1-Sentence-Summary: Boundaries explains, with the help of modern psychology and Christian ideals, how to improve your mental health and personal growth by establishing guidelines for self-care that include saying no more often and standing firm in your decisions rather than letting people walk all over you.
Read in: 4 minutes
Favorite quote from the author:
You wake up early to make breakfast for your kids. Even though you’re doing a presentation at work that you really need to prepare before leaving, you still don’t ask your husband to help you cook for the kids. Once you get to work, the presentation equipment isn’t ready, so you go get it yourself, even though it’s not your job. And your day is just getting started!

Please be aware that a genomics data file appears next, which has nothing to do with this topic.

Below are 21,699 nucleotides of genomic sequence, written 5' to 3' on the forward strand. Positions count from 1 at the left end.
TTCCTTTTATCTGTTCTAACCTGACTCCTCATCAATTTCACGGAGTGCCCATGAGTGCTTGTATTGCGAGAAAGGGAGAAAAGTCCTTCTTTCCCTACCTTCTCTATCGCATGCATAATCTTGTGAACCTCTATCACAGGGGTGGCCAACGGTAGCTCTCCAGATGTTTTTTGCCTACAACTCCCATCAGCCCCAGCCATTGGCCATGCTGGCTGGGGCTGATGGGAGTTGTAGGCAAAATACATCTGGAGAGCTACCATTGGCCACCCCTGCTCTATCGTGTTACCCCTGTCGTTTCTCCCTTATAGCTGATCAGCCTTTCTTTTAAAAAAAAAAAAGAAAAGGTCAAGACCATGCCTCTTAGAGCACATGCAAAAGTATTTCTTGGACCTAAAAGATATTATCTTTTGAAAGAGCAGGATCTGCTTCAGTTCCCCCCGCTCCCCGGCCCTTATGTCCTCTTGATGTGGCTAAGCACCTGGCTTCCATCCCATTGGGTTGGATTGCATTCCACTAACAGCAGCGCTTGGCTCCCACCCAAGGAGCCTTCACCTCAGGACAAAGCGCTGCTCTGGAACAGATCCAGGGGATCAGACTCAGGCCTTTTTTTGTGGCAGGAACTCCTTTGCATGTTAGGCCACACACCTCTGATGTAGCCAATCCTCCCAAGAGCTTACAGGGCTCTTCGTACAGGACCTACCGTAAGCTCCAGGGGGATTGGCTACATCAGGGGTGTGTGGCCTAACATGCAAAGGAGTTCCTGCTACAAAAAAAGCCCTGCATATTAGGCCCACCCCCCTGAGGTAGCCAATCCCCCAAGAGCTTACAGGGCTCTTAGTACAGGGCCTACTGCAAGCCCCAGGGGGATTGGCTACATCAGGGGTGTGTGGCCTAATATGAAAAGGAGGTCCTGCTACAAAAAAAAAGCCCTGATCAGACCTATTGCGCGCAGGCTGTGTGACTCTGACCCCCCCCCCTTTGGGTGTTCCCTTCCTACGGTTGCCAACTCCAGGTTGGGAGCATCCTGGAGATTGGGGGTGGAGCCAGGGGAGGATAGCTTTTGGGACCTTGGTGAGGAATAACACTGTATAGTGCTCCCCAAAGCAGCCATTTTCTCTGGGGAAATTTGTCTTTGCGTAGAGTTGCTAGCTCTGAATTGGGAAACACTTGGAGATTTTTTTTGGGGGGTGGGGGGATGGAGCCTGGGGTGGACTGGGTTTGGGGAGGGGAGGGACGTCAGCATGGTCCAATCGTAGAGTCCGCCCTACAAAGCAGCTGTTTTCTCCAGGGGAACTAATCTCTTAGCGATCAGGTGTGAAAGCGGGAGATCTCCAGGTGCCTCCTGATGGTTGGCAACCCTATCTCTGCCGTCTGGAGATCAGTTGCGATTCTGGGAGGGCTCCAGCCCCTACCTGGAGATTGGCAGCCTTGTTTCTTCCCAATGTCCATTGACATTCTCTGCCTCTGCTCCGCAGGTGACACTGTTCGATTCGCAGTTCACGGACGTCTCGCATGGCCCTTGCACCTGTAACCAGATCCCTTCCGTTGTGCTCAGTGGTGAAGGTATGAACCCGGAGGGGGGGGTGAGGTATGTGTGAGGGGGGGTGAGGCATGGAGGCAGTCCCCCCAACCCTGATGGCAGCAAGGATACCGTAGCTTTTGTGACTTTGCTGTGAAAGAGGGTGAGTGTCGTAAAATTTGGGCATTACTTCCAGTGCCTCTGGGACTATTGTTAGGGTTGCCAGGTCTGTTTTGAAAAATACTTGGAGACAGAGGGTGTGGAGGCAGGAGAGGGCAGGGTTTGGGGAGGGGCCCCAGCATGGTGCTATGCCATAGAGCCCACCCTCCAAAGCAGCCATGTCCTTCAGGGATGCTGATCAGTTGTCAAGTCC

If any of this sounds familiar, you could probably use some boundaries. Boundaries: When to Say Yes, How to Say No to Take Control of Your Life by Dr. Henry Cloud and Dr. John Townsend is a classic guide on finally taking the reins in your own life. Using both Christian faith and contemporary psychology, the authors offer ways to implement boundaries for better spiritual and emotional health.
Here are the 3 of the most helpful lessons this book taught me:
- Boundaries are all about kindness to yourself and others.
- It won’t be quick or easy, but setting boundaries is always worth it.
- Boundaries will help you in both your personal and professional life.
Let’s get right into these ideas and learn how to take better care of ourselves!
Lesson 1: It is an act of kindness to yourself and those around you to set boundaries.